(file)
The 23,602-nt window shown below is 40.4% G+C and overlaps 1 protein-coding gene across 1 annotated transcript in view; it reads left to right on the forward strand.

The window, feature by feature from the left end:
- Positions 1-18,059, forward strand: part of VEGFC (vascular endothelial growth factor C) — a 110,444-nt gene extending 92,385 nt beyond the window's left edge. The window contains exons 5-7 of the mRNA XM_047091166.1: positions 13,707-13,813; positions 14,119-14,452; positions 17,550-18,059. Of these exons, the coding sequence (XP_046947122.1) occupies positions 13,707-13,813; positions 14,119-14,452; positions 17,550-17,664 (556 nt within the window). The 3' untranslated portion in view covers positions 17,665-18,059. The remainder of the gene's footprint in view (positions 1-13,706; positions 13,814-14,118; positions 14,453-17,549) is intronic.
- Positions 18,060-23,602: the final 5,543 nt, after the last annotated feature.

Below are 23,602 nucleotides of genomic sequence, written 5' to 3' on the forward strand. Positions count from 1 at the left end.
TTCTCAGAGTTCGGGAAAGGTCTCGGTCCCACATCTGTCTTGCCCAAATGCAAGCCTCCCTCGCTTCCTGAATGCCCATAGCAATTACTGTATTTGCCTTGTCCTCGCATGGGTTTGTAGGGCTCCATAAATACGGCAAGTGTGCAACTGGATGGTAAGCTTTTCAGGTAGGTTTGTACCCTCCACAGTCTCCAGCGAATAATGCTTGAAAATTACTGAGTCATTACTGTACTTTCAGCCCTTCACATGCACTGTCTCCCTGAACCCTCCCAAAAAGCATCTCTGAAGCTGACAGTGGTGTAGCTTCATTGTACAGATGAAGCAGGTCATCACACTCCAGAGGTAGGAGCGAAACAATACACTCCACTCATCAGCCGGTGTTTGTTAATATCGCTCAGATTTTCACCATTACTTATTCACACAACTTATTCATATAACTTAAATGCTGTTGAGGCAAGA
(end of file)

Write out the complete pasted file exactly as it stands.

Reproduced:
The 23,602-nt window shown below is 40.4% G+C and overlaps 1 protein-coding gene across 1 annotated transcript in view; it reads left to right on the forward strand.

The window, feature by feature from the left end:
- Positions 1-18,059, forward strand: part of VEGFC (vascular endothelial growth factor C) — a 110,444-nt gene extending 92,385 nt beyond the window's left edge. The window contains exons 5-7 of the mRNA XM_047091166.1: positions 13,707-13,813; positions 14,119-14,452; positions 17,550-18,059. Of these exons, the coding sequence (XP_046947122.1) occupies positions 13,707-13,813; positions 14,119-14,452; positions 17,550-17,664 (556 nt within the window). The 3' untranslated portion in view covers positions 17,665-18,059. The remainder of the gene's footprint in view (positions 1-13,706; positions 13,814-14,118; positions 14,453-17,549) is intronic.
- Positions 18,060-23,602: the final 5,543 nt, after the last annotated feature.

Below are 23,602 nucleotides of genomic sequence, written 5' to 3' on the forward strand. Positions count from 1 at the left end.
TTCTCAGAGTTCGGGAAAGGTCTCGGTCCCACATCTGTCTTGCCCAAATGCAAGCCTCCCTCGCTTCCTGAATGCCCATAGCAATTACTGTATTTGCCTTGTCCTCGCATGGGTTTGTAGGGCTCCATAAATACGGCAAGTGTGCAACTGGATGGTAAGCTTTTCAGGTAGGTTTGTACCCTCCACAGTCTCCAGCGAATAATGCTTGAAAATTACTGAGTCATTACTGTACTTTCAGCCCTTCACATGCACTGTCTCCCTGAACCCTCCCAAAAAGCATCTCTGAAGCTGACAGTGGTGTAGCTTCATTGTACAGATGAAGCAGGTCATCACACTCCAGAGGTAGGAGCGAAACAATACACTCCACTCATCAGCCGGTGTTTGTTAATATCGCTCAGATTTTCACCATTACTTATTCACACAACTTATTCATATAACTTAAATGCTGTTGAGGCAAGA